Sanity Verses Insanity

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Sanity is described as the capacity to think rationally and to have a clear mind, whereas insanity is defined as the failure to think rationally and the inability to distinguish between delusions and realities. Insane individuals are not permitted to communicate with any rationally reasoning entities and they are thought to be dangerous due to a loss of self-control. In the film One Flew Over The Cuckoo’s Nest, Forman seems to disagree with the concepts that we have been taught to think are realities, and thus someone who contradicts them is seen as having a mental disorder or being out of touch. In the film, the patients brought to the mental institution possess different levels of psychiatric conditions that have been perceived as abnormal because they cannot reason and think like the majority. They have been confined in the ward receiving treatment that will avert their irrational thinking to the rational one. Except for one epileptic man, Jim Sefelt who we can consider as sick, the other patients seem to have a different way of thinking. He is sick because, he cannot control the disease, but for the others, the difference in their thoughts automatically defines as them insane.

Some of the patients in this facility are here out of their own volition, while few of them have been forced here by their conditions. It would therefore sound inconsiderate to refer to them as insane. For example, Chief Bromden pretends to be deaf and dumb to avoid confrontations with people. He is sane who is in the facility for his known reasons. The others appear to suffer from delusions, aggressiveness, anxiety, and paranoia, which are standard and are not permanent state of mind, for any human being. Thus they all seem sane. Our common definition of sanity differs in this context because one is only considered rational when they can reason well and make real decisions. The people in the ward have a different way of thinking, and that does not imply that they are insane. They do not act crazy; they are set to follow specific orders, which they are made to believe will lead to their recovery and bring them back to reality.

McMurphy, who is depicted as a criminal has been in jail because of raping his underage girlfriend. He decides to act like a mad person so that he can evade the hard labor that comes with being a prisoner. He succeeds with his tricks and is placed in a psychiatric institution where he hopes to serve his term peacefully but instead finds an oppressive nurse, Ratched, who almost drives him crazy due to her strict rules. He assesses all his fellow patients and doubts whether they belong in the facility, and later decides to influence their lives by changing their conditioned routine. He feels they deserve better engagements since they are not much different from him only that they are conditioned to think that they are mad.

The nurse and other orderlies can sense his rebellious attitude, and they keep a closer look, with the nurse terming him as a committed patient who can only leave institutions when she approves. This enrages McMurphy, especially after learning that most of the patients can leave the facility at will but they cannot because of the nurse’s dominance and fear. His uncontrollable rage seems to rise due to the circumstances in the in the facility like the compulsory treatment they received after a fight broke out, and the nurse’s manipulation of the patients that led to one of them committing suicide. His state of lacking anger control is evident when he strangles the nurse almost killing her, where afterward an orderly knocks him unconscious and later he is taken in for treatment. He seems to have developed a sense of being irrational and not in a position to control his anger in this psych ward.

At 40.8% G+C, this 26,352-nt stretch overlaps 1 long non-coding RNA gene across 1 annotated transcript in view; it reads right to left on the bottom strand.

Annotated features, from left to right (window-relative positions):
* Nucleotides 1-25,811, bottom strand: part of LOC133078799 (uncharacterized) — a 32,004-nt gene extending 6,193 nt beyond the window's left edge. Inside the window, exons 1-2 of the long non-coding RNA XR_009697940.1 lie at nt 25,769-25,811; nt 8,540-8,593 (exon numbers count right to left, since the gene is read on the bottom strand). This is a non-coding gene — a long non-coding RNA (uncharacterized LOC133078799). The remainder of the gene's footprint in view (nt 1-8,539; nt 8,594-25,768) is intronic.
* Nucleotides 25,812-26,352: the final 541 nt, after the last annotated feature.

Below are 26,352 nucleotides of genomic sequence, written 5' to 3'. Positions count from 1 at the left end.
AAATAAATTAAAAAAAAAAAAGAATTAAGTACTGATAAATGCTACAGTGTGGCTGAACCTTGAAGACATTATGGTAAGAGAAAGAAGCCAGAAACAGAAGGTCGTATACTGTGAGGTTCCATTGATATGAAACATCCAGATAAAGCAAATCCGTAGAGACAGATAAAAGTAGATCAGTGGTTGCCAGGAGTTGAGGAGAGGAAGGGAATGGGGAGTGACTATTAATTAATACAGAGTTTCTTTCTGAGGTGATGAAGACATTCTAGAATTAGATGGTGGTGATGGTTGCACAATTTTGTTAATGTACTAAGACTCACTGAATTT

Mostly, a psychiatric ward is supposed to offer treatment and therapy sessions to mentally ill persons. In the case of the psych ward in the film, the benefits received by the patients are outweighed by the harmful experiences of their mental and overall well-being. For instance, a nurse in such ward as much as he/she is required to get hardy because of the nature of the patients, he/she should not be over-controlling. He/ she should be an approachable person who cares about the getting well of the patients rather than their regression, for her personal or an otherwise gains.

In this film, nurse Ratched is oppressive and only focuses on a regular session that makes it difficult for patients to heal. He threatens the very fragile with exposing their secrets thus derailing their journey to recovery. In an example, Billy ends his life as a result of the nurse’s reckless utterances. McMurphy ends in a ward unconscious and receiving treatment that he had never before. Chief Bromdon escapes, and the fate of the other patients is left to the mercies of the nurse. Also, the fact that the patients who are here voluntarily cannot leave whenever they wish is an indication that the institution is not benefitting them but requires them to stay longer for other gains.

Furthermore, the fact that one of the patients succeeded in organizing with the orderlies in sneaking in strangers into the facility raises questions on how the institution is devoted towards the recovery of the patients. Also, a patient commits suicide in the nurse’s office; this implies that there are not enough safety mechanisms in the institutions. The outcome at the end of the film shows that the routine counseling and treatment sessions offered by the psychiatric ward are not beneficial to any of the patients as they are triggered to doing more activities that seem to gratify them.

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